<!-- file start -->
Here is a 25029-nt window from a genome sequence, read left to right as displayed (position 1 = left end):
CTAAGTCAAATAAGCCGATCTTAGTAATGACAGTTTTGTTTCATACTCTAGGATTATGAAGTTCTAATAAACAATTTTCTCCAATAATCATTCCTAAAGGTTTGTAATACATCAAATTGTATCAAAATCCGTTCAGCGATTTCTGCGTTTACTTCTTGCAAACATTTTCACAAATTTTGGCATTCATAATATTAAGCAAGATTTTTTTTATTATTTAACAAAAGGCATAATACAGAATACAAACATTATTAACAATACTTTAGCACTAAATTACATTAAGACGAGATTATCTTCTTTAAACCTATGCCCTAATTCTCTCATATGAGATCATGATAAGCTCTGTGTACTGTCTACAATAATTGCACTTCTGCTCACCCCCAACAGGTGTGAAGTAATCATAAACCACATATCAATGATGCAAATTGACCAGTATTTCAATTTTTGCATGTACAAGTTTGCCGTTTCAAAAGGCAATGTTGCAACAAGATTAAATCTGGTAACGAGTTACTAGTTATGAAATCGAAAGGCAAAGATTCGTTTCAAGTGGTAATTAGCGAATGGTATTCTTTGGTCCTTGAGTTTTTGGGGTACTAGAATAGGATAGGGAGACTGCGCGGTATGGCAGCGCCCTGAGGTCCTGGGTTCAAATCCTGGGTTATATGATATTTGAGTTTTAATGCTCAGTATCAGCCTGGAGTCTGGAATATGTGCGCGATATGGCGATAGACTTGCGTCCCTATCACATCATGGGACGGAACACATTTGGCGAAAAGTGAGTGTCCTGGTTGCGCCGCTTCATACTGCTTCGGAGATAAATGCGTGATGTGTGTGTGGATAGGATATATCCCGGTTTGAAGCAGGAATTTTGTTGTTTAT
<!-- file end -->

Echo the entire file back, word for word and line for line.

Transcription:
Here is a 25029-nt window from a genome sequence, read left to right as displayed (position 1 = left end):
CTAAGTCAAATAAGCCGATCTTAGTAATGACAGTTTTGTTTCATACTCTAGGATTATGAAGTTCTAATAAACAATTTTCTCCAATAATCATTCCTAAAGGTTTGTAATACATCAAATTGTATCAAAATCCGTTCAGCGATTTCTGCGTTTACTTCTTGCAAACATTTTCACAAATTTTGGCATTCATAATATTAAGCAAGATTTTTTTTATTATTTAACAAAAGGCATAATACAGAATACAAACATTATTAACAATACTTTAGCACTAAATTACATTAAGACGAGATTATCTTCTTTAAACCTATGCCCTAATTCTCTCATATGAGATCATGATAAGCTCTGTGTACTGTCTACAATAATTGCACTTCTGCTCACCCCCAACAGGTGTGAAGTAATCATAAACCACATATCAATGATGCAAATTGACCAGTATTTCAATTTTTGCATGTACAAGTTTGCCGTTTCAAAAGGCAATGTTGCAACAAGATTAAATCTGGTAACGAGTTACTAGTTATGAAATCGAAAGGCAAAGATTCGTTTCAAGTGGTAATTAGCGAATGGTATTCTTTGGTCCTTGAGTTTTTGGGGTACTAGAATAGGATAGGGAGACTGCGCGGTATGGCAGCGCCCTGAGGTCCTGGGTTCAAATCCTGGGTTATATGATATTTGAGTTTTAATGCTCAGTATCAGCCTGGAGTCTGGAATATGTGCGCGATATGGCGATAGACTTGCGTCCCTATCACATCATGGGACGGAACACATTTGGCGAAAAGTGAGTGTCCTGGTTGCGCCGCTTCATACTGCTTCGGAGATAAATGCGTGATGTGTGTGTGGATAGGATATATCCCGGTTTGAAGCAGGAATTTTGTTGTTTAT